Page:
In particular cases, the Lord opens and shuts for them, breaks down walls of difficulty which obstruct their path, or hedges up their way with thorns, when they are in danger of going wrong, by the dispensations of his providence. They know that their concernments are in his hands; they are willing to follow whither and when he leads; but are afraid of going before him. Therefore they are not impatient: because they believe, they will not make haste, but wait daily upon him in prayer; especially when they find their hearts most engaged in any purpose or pursuit, they are most jealous of being deceived by appearances, and dare not move further or faster than they can perceive his light shining upon their paths. I express at least their desire, if not their attainment: thus they would be. And though there are seasons when faith languishes, and self too much prevails, this is their general disposition; and the Lord, whom they serve, does not disappoint their expectations. He leads them by a right way, preserves them from a thousand snares, and satisfies them that he is and will be their guide even unto death.

I am, &c.


Matthew Henry (1662-1714): Commentary on Genesis One

Commentary on Genesis One


Matthew Henry (1662-1714)

Copyright: Public Domain

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Genesis 1

The foundation of all religion being laid in our relation to God as our Creator, it was fit that the book of divine revelations which was intended to be the guide, support, and rule, of religion in the world, should begin, as it does, with a plain and full account of the creation of the world – in answer to that first enquiry of a good conscience, “Where is God my Maker?” (Job 35:10). Concerning this the pagan philosophers wretchedly blundered, and became vain in their imaginations, some asserting the world’s eternity and self-existence, others ascribing it to a fortuitous concourse of atoms: thus “the world by wisdom knew not God,” but took a great deal of pains to lose him. The holy scripture therefore, designing by revealed religion to maintain and improve natural religion, to repair the decays of it and supply the defects of it, since the fall, for the reviving of the precepts of the law of nature, lays down, at first, this principle of the unclouded light of nature, That this world was, in the beginning of time, created by a Being of infinite wisdom and power, who was himself before all time and all worlds. The entrance into God’s word gives this light, Psa 119:130. The first verse of the Bible gives us a surer and better, a more satisfying and useful, knowledge of the origin of the universe, than all the volumes of the philosophers. The lively faith of humble Christians understands this matter better than the elevated fancy of the greatest wits, Heb 11:3.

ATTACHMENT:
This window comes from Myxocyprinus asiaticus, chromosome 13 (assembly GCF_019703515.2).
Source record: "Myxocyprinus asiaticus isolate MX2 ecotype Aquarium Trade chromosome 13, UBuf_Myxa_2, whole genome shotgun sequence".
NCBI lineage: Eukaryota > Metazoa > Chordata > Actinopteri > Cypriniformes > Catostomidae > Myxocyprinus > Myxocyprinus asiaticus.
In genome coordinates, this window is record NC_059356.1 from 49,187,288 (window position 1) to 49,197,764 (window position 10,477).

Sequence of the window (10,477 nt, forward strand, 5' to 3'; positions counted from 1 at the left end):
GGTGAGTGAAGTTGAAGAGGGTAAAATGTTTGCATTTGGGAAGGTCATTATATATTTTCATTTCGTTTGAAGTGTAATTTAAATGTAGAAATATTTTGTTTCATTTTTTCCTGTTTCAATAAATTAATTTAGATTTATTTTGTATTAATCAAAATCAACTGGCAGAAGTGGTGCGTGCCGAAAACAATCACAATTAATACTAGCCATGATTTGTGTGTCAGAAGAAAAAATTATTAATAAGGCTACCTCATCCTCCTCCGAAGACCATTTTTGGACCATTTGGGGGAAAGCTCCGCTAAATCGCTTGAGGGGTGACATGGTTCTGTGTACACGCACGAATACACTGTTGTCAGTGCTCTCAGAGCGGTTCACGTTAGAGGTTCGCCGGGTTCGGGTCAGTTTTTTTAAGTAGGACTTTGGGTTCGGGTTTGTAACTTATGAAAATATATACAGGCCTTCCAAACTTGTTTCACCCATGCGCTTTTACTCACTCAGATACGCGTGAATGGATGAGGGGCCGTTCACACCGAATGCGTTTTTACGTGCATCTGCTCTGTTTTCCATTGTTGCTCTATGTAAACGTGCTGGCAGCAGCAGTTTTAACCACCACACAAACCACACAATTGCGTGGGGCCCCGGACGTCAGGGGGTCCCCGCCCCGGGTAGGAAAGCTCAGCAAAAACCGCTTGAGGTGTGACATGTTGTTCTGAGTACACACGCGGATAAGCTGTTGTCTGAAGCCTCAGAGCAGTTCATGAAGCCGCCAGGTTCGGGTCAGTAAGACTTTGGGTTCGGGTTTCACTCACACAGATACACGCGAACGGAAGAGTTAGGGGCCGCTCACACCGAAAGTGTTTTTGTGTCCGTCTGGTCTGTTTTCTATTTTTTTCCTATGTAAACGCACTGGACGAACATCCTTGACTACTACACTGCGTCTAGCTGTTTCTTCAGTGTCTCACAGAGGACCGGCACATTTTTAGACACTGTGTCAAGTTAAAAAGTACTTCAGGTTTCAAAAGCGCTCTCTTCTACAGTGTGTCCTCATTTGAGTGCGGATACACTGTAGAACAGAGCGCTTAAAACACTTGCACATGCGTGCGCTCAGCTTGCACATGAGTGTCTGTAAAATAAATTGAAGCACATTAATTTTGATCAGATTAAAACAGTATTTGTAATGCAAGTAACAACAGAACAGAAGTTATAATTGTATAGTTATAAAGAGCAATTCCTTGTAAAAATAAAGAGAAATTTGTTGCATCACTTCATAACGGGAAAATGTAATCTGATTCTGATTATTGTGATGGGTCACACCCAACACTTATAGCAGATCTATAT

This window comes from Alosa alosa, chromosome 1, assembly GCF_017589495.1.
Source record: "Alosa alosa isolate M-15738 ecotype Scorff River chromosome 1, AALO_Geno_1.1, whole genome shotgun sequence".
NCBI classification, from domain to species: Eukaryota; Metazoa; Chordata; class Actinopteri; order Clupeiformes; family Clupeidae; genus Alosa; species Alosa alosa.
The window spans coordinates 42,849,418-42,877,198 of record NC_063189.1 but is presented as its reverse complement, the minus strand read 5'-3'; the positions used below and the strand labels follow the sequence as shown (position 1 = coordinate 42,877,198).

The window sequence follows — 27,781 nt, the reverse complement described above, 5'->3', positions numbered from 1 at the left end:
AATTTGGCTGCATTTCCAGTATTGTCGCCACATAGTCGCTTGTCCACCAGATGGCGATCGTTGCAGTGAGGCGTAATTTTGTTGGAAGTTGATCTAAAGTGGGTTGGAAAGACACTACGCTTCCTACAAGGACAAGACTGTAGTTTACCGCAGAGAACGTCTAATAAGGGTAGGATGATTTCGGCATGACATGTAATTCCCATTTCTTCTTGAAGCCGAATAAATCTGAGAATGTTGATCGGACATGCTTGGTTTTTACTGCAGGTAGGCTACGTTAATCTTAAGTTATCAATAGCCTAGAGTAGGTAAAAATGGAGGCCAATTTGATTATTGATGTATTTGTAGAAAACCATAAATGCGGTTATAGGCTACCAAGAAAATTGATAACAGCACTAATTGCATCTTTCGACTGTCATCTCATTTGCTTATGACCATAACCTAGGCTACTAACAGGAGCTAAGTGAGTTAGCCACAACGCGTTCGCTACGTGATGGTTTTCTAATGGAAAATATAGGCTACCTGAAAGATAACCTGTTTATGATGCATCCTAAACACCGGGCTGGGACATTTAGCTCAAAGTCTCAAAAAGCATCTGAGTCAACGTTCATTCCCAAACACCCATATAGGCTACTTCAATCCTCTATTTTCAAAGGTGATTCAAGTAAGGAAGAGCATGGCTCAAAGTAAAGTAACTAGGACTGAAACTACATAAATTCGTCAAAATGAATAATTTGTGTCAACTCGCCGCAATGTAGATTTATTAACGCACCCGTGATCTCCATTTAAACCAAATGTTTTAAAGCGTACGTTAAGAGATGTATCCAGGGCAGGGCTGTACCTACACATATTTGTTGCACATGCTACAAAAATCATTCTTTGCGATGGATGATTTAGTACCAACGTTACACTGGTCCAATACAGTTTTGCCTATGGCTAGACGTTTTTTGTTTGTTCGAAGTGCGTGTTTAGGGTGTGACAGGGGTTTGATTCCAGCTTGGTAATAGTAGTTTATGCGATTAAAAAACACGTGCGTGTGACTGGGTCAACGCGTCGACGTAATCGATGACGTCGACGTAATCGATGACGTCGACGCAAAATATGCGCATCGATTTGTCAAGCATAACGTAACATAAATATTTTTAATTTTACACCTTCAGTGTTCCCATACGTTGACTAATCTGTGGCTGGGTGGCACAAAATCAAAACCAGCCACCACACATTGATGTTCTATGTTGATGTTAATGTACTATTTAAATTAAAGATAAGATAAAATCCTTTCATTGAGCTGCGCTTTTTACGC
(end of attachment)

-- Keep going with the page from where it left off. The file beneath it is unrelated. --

We have three things in this chapter: – I. A general idea given us of the work of creation (Gen 1:1, Gen 1:2). II. A particular account of the several days’ work, registered, as in a journal, distinctly and in order. The creation of the light the first day (Gen 1:3-5); of the firmament the second day (Gen 1:6-8); of the sea, the earth, and its fruits, the third day (Gen 1:9-13); of the lights of heaven the fourth day (Gen 1:14-19); of the fish and fowl the fifth day (Gen 1:20-23); of the beasts (Gen 1:24, Gen 1:25); of man (Gen 1:26-28); and of food for both the sixth day (Gen 1:29, Gen 1:30). III. The review and approbation of the whole work (Gen 1:31).


Genesis 1:3-5